It’s a tricky prospect to ensure that a deep learning model doesn’t draw incorrect conclusions—like other examples of AI, it requires lots of training to get the learning processes correct. But when it works as it’s intended to, functional deep learning is often received as a scientific marvel that many consider being the backbone of true artificial intelligence.
A great example of deep learning is Google’s AlphaGo. Google created a computer program with its own neural network that learned to play the abstract board game called Go, which is known for requiring sharp intellect and intuition. By playing against professional Go players, AlphaGo’s deep learning model learned how to play at a level never seen before in artificial intelligence, and did without being told when it should make a specific move (as a standard machine learning model would require). It caused quite a stir when AlphaGo defeated multiple world-renowned “masters” of the game—not only could a machine grasp the complex techniques and abstract aspects of the game, it was becoming one of the greatest players of it as well.
To recap the differences between the two:
- Machine learning uses algorithms to parse data, learn from that data, and make informed decisions based on what it has learned
- Deep learning structures algorithms in layers to create an “artificial neural network” that can learn and make intelligent decisions on its own
- Deep learning is a subfield of machine learning. While both fall under the broad category of artificial intelligence, deep learning is what powers the most human-like artificial intelligence
A simple explanation
We get it – all of this might still seem complicated. The easiest takeaway for understanding the difference between machine learning and deep learning is to know that deep learning is machine learning.
More specifically, deep learning is considered an evolution of machine learning. It uses a programmable neural network that enables machines to make accurate decisions without help from humans.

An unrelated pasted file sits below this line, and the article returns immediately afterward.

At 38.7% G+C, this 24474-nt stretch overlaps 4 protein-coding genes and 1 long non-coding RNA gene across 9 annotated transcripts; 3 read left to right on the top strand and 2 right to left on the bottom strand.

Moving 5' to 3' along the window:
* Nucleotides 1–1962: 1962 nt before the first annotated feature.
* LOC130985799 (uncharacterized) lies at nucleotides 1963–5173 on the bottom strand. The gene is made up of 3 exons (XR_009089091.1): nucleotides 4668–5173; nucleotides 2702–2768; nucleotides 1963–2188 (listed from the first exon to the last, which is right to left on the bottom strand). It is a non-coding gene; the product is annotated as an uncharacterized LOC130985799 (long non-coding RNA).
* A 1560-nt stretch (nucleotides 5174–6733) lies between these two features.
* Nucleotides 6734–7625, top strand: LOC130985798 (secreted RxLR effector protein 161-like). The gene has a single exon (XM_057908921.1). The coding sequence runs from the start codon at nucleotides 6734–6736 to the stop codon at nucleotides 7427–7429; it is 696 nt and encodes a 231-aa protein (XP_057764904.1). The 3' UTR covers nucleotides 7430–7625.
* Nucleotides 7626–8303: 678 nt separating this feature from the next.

Data as the fuel of the future
With the massive amounts of data being produced by the current “Big Data Era”, we’re bound to see innovations that we can’t even fathom yet, and potentially as soon as in the next ten years. According to the experts, some of these will likely be deep learning applications.
Andrew Ng, the chief scientist of China’s major search engine Baidu and one of the leaders of the Google Brain Project, shared a great analogy for deep learning with Wired Magazine: “I think AI is akin to building a rocket ship. You need a huge engine and a lot of fuel,” he told Wired journalist Caleb Garling. “If you have a large engine and a tiny amount of fuel, you won’t make it to orbit. If you have a tiny engine and a ton of fuel, you can’t even lift off. To build a rocket you need a huge engine and a lot of fuel.”
“The analogy to deep learning is that the rocket engine is the deep learning models and the fuel is the huge amounts of data we can feed to these algorithms.”
– Andrew Ng (source: Wired)
So what do machine learning and deep learning mean for customer service?
Many of today’s AI applications in customer service utilize machine learning algorithms. They’re used to drive self-service, increase agent productivity, and make workflows more reliable.
The data fed into those algorithms comes from a constant flux of incoming customer queries, which includes relevant context into the issues that customers are facing. Aggregating that context into an AI application, in turn, leads to quicker and more accurate predictions. This has made artificial intelligence an exciting prospect for many businesses, with industry leaders speculating that the most practical applications of business-related AI will be for customer service.
And as deep learning becomes more refined, we’ll see even more advanced applications of artificial intelligence in customer service. A great example is Zendesk’s own Answer Bot, which incorporates a deep learning model to understand the context of a support ticket and learn which help articles it should suggest to a customer.